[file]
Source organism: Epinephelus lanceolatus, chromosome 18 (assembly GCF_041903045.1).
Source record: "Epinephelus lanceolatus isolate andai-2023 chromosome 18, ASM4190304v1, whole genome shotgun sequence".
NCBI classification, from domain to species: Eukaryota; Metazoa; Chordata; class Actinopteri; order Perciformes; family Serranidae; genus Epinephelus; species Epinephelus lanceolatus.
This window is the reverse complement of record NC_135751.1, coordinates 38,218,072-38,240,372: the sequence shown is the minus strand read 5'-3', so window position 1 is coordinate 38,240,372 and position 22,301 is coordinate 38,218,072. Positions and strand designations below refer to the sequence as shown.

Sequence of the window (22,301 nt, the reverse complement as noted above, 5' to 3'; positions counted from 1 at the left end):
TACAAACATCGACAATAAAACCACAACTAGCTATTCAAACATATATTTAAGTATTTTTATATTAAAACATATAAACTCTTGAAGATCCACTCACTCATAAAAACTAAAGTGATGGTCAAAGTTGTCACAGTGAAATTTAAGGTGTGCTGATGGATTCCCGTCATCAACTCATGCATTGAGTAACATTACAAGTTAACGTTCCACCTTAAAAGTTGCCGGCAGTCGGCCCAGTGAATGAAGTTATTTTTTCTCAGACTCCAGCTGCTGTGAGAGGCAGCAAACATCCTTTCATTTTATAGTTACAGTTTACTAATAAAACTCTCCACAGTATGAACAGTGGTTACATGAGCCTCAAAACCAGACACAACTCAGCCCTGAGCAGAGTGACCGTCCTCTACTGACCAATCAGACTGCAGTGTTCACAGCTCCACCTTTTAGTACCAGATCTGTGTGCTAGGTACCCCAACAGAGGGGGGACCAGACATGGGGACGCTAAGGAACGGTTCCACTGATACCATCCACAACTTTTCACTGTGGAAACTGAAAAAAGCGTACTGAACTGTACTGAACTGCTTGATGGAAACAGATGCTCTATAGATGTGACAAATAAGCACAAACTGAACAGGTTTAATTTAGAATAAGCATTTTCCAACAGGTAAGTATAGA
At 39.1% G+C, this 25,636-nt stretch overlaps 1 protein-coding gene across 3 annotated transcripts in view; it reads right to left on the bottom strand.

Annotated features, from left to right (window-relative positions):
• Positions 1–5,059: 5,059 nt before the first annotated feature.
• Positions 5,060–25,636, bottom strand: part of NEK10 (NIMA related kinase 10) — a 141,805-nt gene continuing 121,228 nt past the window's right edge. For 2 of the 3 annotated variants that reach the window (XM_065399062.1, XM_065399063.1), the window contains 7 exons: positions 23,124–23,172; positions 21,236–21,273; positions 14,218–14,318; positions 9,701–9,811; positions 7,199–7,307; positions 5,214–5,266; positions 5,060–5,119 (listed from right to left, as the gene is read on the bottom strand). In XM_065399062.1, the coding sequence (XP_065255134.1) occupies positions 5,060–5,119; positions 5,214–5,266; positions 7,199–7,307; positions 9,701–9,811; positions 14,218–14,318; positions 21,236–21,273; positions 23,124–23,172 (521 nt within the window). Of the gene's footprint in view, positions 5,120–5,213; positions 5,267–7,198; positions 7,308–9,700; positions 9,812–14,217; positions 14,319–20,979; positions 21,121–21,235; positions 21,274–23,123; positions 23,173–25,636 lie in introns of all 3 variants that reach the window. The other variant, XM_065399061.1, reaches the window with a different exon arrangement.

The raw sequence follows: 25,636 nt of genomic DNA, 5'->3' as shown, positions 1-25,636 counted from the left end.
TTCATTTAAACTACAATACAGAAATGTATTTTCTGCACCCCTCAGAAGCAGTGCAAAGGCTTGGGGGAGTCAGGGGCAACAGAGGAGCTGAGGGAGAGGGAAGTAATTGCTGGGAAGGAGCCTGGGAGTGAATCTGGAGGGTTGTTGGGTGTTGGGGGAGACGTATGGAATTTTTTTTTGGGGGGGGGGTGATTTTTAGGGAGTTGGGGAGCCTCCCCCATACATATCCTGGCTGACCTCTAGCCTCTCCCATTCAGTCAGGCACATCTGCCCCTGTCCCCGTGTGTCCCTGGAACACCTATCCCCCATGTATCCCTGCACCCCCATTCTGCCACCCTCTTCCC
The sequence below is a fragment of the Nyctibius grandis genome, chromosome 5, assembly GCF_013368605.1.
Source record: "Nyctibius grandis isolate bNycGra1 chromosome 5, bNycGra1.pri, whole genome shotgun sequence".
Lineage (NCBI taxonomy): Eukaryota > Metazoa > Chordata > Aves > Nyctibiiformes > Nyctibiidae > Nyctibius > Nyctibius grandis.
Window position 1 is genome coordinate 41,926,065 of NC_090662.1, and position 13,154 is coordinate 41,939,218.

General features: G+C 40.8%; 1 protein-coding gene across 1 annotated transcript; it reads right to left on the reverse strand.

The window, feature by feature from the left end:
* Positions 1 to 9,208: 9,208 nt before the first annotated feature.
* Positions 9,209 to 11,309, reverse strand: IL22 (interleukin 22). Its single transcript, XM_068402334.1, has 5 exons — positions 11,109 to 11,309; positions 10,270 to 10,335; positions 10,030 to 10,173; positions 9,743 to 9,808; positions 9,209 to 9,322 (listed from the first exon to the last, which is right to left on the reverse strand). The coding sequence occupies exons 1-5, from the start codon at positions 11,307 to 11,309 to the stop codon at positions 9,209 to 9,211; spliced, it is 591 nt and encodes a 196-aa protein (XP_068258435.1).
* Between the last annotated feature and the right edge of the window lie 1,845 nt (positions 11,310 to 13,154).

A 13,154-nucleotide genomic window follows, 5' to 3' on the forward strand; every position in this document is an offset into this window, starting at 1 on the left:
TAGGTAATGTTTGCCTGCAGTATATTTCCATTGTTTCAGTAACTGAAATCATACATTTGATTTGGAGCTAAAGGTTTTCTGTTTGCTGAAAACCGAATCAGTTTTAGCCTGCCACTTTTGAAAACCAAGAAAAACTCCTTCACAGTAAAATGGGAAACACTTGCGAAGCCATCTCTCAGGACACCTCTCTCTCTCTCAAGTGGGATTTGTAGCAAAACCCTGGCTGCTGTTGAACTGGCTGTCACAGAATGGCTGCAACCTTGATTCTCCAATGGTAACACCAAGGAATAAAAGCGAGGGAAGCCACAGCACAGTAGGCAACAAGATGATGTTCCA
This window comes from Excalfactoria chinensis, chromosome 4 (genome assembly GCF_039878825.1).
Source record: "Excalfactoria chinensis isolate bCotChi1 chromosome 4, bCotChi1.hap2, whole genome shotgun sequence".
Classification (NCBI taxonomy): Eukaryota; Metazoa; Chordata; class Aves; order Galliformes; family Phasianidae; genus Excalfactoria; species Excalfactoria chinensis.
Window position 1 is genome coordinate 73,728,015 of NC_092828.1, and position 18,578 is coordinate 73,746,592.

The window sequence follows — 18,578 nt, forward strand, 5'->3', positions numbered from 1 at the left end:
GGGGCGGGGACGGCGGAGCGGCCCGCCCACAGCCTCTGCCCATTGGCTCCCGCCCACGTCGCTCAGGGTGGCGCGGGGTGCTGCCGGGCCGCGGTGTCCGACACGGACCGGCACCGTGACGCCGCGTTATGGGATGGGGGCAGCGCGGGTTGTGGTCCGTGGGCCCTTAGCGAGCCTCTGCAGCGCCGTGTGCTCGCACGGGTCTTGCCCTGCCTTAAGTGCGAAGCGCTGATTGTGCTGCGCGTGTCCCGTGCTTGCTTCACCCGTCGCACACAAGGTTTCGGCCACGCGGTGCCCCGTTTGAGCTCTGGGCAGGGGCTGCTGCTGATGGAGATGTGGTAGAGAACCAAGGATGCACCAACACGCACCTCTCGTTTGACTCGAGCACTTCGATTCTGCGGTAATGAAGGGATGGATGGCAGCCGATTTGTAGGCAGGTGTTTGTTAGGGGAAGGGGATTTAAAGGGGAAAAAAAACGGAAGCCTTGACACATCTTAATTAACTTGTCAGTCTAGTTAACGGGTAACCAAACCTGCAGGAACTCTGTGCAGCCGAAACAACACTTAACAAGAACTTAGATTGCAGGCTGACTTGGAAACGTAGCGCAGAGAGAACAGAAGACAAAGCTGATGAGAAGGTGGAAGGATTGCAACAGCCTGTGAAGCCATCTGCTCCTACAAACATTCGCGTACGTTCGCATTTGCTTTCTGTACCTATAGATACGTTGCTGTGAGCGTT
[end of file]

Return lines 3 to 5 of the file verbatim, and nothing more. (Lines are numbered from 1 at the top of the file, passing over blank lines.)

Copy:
NCBI classification, from domain to species: Eukaryota; Metazoa; Chordata; class Actinopteri; order Perciformes; family Serranidae; genus Epinephelus; species Epinephelus lanceolatus.
This window is the reverse complement of record NC_135751.1, coordinates 38,218,072-38,240,372: the sequence shown is the minus strand read 5'-3', so window position 1 is coordinate 38,240,372 and position 22,301 is coordinate 38,218,072. Positions and strand designations below refer to the sequence as shown.

Sequence of the window (22,301 nt, the reverse complement as noted above, 5' to 3'; positions counted from 1 at the left end):